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FRANCIS LANCELOTT, ESQ. Queens of England. Vol.1.


Sir John Froissart's Chronicles of England, France, Spain and the Ajoining Countries from the latter part of the reign of Edward II to the coronation of Henry IV in 12 volumes 

Chronicles of Enguerrand De Monstrelet (Sir John Froissart's Chronicles continuation) in 13 volumes 

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Queens of England. Vol.1.
page 448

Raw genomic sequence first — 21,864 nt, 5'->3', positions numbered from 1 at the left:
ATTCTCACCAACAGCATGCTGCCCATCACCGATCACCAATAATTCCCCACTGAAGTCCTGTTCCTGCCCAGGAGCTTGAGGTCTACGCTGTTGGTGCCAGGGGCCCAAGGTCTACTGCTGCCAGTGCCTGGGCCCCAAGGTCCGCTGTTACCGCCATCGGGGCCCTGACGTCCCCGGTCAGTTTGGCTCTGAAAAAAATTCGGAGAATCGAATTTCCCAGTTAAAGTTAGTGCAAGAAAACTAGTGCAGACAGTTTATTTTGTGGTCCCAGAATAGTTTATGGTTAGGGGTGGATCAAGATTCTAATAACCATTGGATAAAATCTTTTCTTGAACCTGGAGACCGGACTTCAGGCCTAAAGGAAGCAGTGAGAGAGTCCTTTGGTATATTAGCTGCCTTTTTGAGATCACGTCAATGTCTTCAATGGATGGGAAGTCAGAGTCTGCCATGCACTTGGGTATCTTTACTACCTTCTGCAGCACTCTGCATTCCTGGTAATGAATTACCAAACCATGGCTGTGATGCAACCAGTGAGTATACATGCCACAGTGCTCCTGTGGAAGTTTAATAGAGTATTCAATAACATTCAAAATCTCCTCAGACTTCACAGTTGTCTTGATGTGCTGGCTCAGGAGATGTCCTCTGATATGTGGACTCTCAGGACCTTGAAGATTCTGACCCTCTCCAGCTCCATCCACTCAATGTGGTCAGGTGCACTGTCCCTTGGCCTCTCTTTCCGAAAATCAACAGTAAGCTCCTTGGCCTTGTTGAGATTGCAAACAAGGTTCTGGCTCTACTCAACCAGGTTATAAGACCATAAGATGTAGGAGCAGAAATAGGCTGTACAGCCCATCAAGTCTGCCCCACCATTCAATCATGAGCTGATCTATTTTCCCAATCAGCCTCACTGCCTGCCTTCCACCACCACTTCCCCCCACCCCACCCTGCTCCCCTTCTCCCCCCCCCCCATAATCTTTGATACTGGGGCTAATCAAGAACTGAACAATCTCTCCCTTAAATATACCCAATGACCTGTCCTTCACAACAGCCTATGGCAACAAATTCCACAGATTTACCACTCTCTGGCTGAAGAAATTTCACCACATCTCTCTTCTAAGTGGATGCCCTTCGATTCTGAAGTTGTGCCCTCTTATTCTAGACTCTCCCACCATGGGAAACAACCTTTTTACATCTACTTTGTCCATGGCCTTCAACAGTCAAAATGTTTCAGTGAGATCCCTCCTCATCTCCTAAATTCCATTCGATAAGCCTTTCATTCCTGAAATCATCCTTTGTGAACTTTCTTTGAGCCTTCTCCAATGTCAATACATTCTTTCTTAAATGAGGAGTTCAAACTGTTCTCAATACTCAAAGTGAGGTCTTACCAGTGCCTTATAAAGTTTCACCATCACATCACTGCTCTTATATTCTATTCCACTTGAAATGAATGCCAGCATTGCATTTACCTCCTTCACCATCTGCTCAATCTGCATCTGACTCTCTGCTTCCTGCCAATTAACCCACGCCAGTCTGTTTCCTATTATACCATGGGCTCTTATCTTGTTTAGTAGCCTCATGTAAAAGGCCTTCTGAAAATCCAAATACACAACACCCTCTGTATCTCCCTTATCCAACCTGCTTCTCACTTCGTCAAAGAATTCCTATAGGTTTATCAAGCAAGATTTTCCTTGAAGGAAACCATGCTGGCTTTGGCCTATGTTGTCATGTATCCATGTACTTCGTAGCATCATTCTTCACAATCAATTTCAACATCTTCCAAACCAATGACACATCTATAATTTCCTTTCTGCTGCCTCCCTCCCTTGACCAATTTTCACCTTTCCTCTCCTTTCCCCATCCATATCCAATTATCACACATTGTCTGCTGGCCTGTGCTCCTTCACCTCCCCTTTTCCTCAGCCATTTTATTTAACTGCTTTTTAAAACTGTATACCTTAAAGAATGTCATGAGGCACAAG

uplifted hands, blessing her royal husband for his merciful clemency, the archbishop departed; and repeating his visit in the evening, when she was more composed, artfully drew from her a promise to reply to his questions as faithfully and truly as she would answer at the day of judgment, and by the promise that she made at her baptism, and by the sacrament that she received on All-Hallows day last past. In compliance with this solemn promise, Katherine the nest day signed, or rather put her mark, for she could not write, to the following startling confession, which, with some slight modification, occasioned by the impropriety of the language in the original, we give verbatim from the records m Burnet. " I, Katherine Howard, "being again examined by my Lord of Canterbury, of contracts and communications of marriage between Derham and me, I shall here answer faithfully and truly, as I shall make answer at the day of judgment, and by the promise that I made in baptism, and the sacrament that I received upon All-Hallows day last past. " First, I do say that Derham hath many times moved me unto the question of matrimony, whereunto, as far as I remember, I never granted him more than I have already confessed. And as for those words, ( I promise you I love you with all my heart,' I do not remember that I ever spoke them. But as concerning the other words, that I should promise him by my faith and troth to be his wife, I am sure I never spoke them. "Examined what tokens and gifts I gave to Dcrham, and he to me. I gave him a band and sleeves for a shirt, and he gave me a heart's-case of silk, for a new-year's gift, and an old shirt of fine holland or cambric, that had belonged to my lord Thomas, and been given to Derham by my lady; and more than this, to my remembrance I never gave him, nor be to me, saving this summer £10, which 1 received from him about the beginning of the progress. "Examined, whether I gave him a small ring of gold, upon the condition that he should never give it away, To my knowledge, I never gave him any such ring, hut I cannot be certain of the matter. " Examined, whether the shirt, hand, and sleeves, were of my own work. They were not of my work, but, as I remember, Clifton's wife, of Lambeth, wrought them. "As for the bracelet of silk-work, if it was mine, he must have taken it from me, for I never gave him one. " I never gave him a ruby, to set in a ring or for other purposes. As for the French fennel, Derham did not give it me ; but he said there was a little woman in London, with a crooked back, who was very cunning in making all manner of artificial flowers, so I desired him to cause her to make a French fennel for me, and I would pay him again when I had money ; this he did, and when I first came to court, I paid him for that, as well as for divers other things, to the value of five or six pounds. It is true, that I dared not wear the fennel till after I had prevailed on Lady Brereton to say that she had given it me. "As for the small ring with a stone, I never lost one of his, nor did he ever give me one, "As for velvet and satin for dresses, a cap of velvet with a feather, and a quilted cap of sarcenet, he did not give them to rae ; but at my desire he laid out money for them, and I paid him again when I came to court. He did not buy me the quilted cap, but only the sarcenet for it, which I dflivered, as I remember, to a little fellow named Bose, in my lady's house, to make it up as he thought best, and not appointing him to trim it with friar's knots, as he can testify, if he be a true man. Nevertheless, when it was made, Derham said, ' What, wife, here be friar's knots for Francis.'* * Derham's christian name was France and these knots were an enigmatical allusion to that name, introduced for the first time, it is supposed, by the French monarch, Francis the First, at the field of the cloth of gold. " The French King, and his men," says Hall, in his minute detail of that gorgeous scene, "were apparrelled In purple satin, branched with gold and purpla velvet, and emhroidered all over with friar's knots, with a panseyflowerin each knot, which device signified, ' Think on Francis.' "

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